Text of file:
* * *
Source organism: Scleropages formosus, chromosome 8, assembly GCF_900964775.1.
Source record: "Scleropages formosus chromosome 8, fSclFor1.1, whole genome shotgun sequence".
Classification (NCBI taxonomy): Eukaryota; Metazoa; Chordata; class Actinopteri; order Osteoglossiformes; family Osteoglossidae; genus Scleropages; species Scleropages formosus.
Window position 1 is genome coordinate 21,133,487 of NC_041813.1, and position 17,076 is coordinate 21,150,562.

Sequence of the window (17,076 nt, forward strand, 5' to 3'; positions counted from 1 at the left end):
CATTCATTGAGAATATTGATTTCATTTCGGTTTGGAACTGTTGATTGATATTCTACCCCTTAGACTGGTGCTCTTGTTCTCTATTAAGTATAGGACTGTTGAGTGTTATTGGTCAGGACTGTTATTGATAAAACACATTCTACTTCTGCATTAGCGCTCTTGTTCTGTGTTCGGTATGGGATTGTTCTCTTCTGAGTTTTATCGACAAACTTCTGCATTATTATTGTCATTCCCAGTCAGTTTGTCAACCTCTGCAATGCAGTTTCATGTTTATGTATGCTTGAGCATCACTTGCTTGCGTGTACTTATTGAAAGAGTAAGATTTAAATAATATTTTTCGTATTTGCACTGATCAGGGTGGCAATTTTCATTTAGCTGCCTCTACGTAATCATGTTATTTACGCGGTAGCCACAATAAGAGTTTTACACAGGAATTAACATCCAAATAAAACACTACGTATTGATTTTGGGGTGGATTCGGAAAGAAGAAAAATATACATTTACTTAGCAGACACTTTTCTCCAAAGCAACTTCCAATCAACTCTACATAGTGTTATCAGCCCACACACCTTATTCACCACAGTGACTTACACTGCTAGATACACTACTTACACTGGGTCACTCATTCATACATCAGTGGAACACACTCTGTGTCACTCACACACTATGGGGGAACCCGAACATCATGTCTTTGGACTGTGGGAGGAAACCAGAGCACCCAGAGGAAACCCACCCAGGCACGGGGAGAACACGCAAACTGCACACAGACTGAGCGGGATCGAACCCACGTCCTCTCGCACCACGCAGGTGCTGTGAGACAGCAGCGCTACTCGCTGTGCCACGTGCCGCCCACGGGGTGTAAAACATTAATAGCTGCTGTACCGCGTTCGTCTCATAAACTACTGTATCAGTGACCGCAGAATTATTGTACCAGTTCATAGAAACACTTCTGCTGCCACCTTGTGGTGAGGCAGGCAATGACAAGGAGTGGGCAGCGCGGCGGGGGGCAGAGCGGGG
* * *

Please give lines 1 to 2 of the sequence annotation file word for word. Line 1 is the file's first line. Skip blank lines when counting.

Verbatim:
Source organism: Scleropages formosus, chromosome 8, assembly GCF_900964775.1.
Source record: "Scleropages formosus chromosome 8, fSclFor1.1, whole genome shotgun sequence".